The mechanism by which the soy compounds is not totally understood, said Professor Tse. However, the anti-inflammatory effects may be related to the weak oestrogenic effect of the isoflavones. The female hormone oestrogen is known to protect against heart disease, said the researchers.
Despite the promising results of this clinical trial, the researchers stressed that it was too early to make any recommendations in this area.
“At this juncture, regular isoflavone supplement might not be advocated since the benefits and side effects of long-term supplementation are still unknown,” said Professor Tse.
“A balanced diet is still the top priority in promoting health. Diets with higher soy content might be beneficial due to the isoflavone contents. These food products also, in general, have higher contents of polyunsaturated fats, fibre, vitamins and less saturated fat.”
ScienceDaily (Mar. 17, 2008) â€” A compound found in soybeans almost completely prevented the spread of human prostate cancer in mice, according to a study published in the March 15 issue of Cancer Research, a journal of the American Association for Cancer Research.
Researchers say that the amount of the chemical, an antioxidant known as genistein, used in the experiments was no higher than what a human would eat in a soybean-rich diet.
Investigators from Northwestern University found that genistein decreased metastasis of prostate cancer to the lungs by 96 percent compared with mice that did not eat the compound in their chowÂ â€” making the study the first to demonstrate genistein can stop prostate cancer metastasis in a living organism.
â€œThese impressive results give us hope that genistein might show some effect in preventing the spread of prostate cancer in patients,â€ said the studyâ€™s senior investigator, Raymond C. Bergan, MD, director of experimental therapeutics for the Robert H. Lurie Comprehensive Cancer Center of Northwestern University.
â€œDiet can affect cancer and it doesnâ€™t do it by magic,â€ Bergan said. â€œCertain chemicals have beneficial effects and now we have all the preclinical studies we need to suggest genistein might be a very promising chemopreventive drug.â€
Bergan and his team have previously demonstrated in prostate cancer cell cultures that genistein inhibits detachment of cancer cells from a primary prostate tumor and represses cell invasion. It does this by blocking activation of p38 MAP kinases, molecules which regulate pathways that activate proteins that loosen cancer cells from their tight hold within a tumor, pushing them to migrate. â€œIn culture, you can actually see that when genistein is introduced, cells flatten themselves in order to spread out and stick strongly to nearby cells,â€ he said.
In this study, investigators fed genistein to several groups of mice before implanting them with an aggressive form of prostate cancer. The amount of genistein in the blood of the animals was comparable to human blood concentrations after consumption of soy foods, Bergan said.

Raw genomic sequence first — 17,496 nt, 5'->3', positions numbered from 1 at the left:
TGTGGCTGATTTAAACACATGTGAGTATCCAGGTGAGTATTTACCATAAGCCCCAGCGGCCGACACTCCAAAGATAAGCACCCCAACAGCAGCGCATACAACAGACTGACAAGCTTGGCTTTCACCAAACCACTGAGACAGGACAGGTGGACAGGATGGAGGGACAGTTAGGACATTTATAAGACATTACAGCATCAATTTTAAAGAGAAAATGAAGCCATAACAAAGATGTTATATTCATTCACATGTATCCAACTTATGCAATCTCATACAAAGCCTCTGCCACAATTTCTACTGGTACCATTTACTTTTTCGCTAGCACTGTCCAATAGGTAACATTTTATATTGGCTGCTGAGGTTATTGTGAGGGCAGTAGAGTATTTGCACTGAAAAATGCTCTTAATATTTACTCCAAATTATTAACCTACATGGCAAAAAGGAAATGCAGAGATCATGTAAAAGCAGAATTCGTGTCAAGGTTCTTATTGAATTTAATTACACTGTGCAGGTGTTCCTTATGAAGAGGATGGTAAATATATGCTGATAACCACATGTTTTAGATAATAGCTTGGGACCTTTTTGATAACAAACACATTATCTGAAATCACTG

The researchers found that while genistein didnâ€™t reduce the size of tumors that developed within the prostate, it stopped lung metastasis almost completely. They repeated the experiment and found the same result.
They then examined tissue in the animals, measuring the size of tumor cellsâ€™ nuclei to determine if the cells had flattened out in order to spread. â€œWithin a tumor, it is hard to tell where the borders of cells stop, so one way to measure adherence is to look at the size of the nuclei in cells and see if they are wider due to cell spread,â€ Bergan said. â€œAnd that is what we found, demonstrating that the drug is having a primary effect on metastasis.â€
He said that the study also found that mice fed genistein expressed higher levels of genes that are involved in cancer cell migration which, Bergan says, at first might not make sense in light of the studyâ€™s conclusion that genistein almost completely blocked metastasis.
â€œWhat we think is happening here is that the cells we put in the mice normally like to move. When genistein restricted their ability to do so, they tried to compensate by producing more protein involved in migration. But genistein prevented those proteins from being activated,â€ he said. â€œThis is really a lesson for researchers who depend on biomarker studies to test whether a treatment is working. They need to be aware that those biomarkers might be telling only half of the story.â€
Bergan cautioned that much is unknown about use of genistein in preventing cancer spread. For example, it may be that the effects of the compound in people who have eaten soy all their lives is stronger than benefit seen in patients who have only started to use genistein.
â€œThe problem we have faced is that epidemiology studies that found men who eat soy are at reduced risk of prostate cancer death are all associative. They donâ€™t prove anything,â€ he said. â€œThe only way we will find out how promising genistein is will be from conducting clinical trials.â€